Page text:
HC Deb 19 June 1996 vol 279 cc872-3
18. Dr. Lynne Jones

To ask the President of the Board of Trade what assessment he has made of the effectiveness of the Government's policies in encouraging British businesses to increase their investment in research and development. [32127]

Mr. Ian Taylor

Evaluations of past research and development support show that it enhanced the amount and scope of the R and D undertaken and enabled firms to complete projects earlier. Support for collaborative R and D has improved interaction between industry and the science base. The recent "forward look" publication shows business expenditure on research and development is increasing in real terms.

Dr. Jones

If Britain is to become the enterprise centre of Europe, does the Minister agree that it must improve its performance in research and development—which, with the honourable exceptions mentioned earlier, lags way behind that of more successful economies? Last week's White Paper showed that, while dividend pay-outs have inexorably risen, investment in R and D is not even back to the pre-recession level. Will the Government stop dismissing the importance of fiscal incentives to encourage profit retention for investment over dividend pay-outs?

Mr. Taylor

The trouble with the Labour party is that it is increasingly giving the impression that it opposes dividends, which shows a fundamental lack of understanding of how financial systems work in this country. Dividends are a vital part of growth in the value of pensions. However, I accept—as I have done earlier today—that British companies should pay more attention to the percentage of their sales spent on research and development. That is a matter of considerable importance, and I shall say more about it when the latest research and development scoreboard from the DTI is published next week.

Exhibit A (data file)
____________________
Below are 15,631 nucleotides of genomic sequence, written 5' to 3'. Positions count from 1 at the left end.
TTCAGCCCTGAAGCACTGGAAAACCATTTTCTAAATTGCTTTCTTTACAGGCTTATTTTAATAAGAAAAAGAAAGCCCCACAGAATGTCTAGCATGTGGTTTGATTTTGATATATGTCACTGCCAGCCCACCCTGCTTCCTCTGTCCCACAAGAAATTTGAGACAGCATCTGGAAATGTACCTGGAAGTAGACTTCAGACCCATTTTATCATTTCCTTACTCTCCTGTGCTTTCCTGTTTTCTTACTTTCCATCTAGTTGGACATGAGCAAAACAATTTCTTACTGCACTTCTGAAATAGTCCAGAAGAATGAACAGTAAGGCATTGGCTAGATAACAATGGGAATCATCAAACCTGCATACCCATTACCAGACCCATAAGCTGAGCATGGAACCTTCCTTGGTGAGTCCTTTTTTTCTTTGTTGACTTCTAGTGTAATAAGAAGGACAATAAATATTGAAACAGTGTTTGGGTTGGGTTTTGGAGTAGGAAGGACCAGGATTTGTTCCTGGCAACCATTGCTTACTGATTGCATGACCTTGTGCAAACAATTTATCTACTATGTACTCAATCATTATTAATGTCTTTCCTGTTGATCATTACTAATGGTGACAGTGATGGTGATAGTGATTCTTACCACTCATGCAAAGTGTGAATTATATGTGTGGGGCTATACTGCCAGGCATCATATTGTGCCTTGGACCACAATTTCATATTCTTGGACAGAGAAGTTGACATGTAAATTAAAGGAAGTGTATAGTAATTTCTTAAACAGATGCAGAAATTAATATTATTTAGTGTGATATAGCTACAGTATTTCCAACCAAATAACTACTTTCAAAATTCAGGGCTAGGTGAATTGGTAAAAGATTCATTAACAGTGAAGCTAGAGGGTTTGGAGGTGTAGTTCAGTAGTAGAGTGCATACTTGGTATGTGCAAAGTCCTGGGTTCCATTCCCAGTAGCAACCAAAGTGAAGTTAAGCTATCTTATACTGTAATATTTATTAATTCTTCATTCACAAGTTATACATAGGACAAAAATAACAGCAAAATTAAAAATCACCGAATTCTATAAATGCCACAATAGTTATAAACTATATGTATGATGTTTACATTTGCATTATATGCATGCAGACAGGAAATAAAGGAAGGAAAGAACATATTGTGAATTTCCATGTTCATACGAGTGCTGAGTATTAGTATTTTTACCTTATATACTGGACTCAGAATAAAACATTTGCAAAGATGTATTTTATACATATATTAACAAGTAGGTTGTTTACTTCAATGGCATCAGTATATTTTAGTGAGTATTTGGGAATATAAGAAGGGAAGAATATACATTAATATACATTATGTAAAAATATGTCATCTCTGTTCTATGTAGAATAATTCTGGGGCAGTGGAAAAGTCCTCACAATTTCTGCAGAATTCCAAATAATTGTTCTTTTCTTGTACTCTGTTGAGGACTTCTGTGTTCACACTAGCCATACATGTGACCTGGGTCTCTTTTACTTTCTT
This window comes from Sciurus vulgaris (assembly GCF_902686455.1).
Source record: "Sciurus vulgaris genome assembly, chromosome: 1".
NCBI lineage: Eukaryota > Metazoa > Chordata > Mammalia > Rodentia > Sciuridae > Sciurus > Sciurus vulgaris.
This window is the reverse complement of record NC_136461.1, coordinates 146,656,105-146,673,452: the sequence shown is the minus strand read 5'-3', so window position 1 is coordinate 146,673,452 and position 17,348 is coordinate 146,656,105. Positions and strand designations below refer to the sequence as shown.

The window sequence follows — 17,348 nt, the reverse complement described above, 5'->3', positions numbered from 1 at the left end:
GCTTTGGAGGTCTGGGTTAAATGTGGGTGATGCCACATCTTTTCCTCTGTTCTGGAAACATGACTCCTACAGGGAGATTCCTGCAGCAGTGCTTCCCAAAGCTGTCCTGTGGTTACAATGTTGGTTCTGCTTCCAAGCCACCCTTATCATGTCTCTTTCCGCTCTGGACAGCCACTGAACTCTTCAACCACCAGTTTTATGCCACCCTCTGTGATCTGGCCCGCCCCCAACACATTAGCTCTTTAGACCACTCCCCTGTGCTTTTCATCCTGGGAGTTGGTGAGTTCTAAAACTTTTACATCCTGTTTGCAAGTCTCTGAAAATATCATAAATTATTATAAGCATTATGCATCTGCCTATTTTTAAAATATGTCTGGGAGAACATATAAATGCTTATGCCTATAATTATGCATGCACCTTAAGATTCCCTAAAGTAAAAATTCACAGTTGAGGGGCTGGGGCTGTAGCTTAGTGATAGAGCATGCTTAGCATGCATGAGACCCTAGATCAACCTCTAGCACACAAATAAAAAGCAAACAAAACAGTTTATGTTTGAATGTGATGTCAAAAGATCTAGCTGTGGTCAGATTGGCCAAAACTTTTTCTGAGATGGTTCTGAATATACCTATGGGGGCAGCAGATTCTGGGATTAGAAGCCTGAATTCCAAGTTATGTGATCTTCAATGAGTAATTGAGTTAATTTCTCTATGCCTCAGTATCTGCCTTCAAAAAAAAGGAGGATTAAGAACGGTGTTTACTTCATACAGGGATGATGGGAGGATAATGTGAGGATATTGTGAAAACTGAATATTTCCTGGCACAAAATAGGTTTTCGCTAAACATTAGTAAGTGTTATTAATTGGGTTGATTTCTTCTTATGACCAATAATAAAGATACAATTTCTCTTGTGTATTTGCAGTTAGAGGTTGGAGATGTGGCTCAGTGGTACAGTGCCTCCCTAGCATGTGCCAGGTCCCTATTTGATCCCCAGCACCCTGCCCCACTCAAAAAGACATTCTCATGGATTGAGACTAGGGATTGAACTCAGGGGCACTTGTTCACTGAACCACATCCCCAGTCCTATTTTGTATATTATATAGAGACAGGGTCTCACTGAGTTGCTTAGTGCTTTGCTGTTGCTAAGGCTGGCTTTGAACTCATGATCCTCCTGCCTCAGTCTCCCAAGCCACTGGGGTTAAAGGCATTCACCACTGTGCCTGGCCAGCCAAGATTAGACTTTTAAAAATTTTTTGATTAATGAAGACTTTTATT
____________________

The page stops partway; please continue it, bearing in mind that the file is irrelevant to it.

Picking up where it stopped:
Mr. Nicholas Winterton

I am grateful to my hon. Friend for that response, in which he implied that we are not investing enough in research and development—as we are not investing enough in industry generally. Will my hon. Friend make further proposals to the Chancellor of the Exchequer and to the Treasury to enhance investment, not least in research and development, using fiscal measures that encourage success?

Mr. Taylor

My hon. Friend, who is a great champion of manufacturing industry, knows that investment plans in industry are best prepared against a background of low inflation, low interest rates and stable economic management. We are delivering those things, which is why we are increasingly receiving the enthusiastic support of inward investors and of UK industry. However, I am always on the lookout for measures that might stimulate research and development.

I repeat that there is absolutely no way in which British companies will be able to compete into the next millennium if a much greater effort is not made in research and development by British companies in relation to the best companies worldwide. More chief executives should pay attention to the rate of change of innovation and the rate of change in how products are introduced to the market.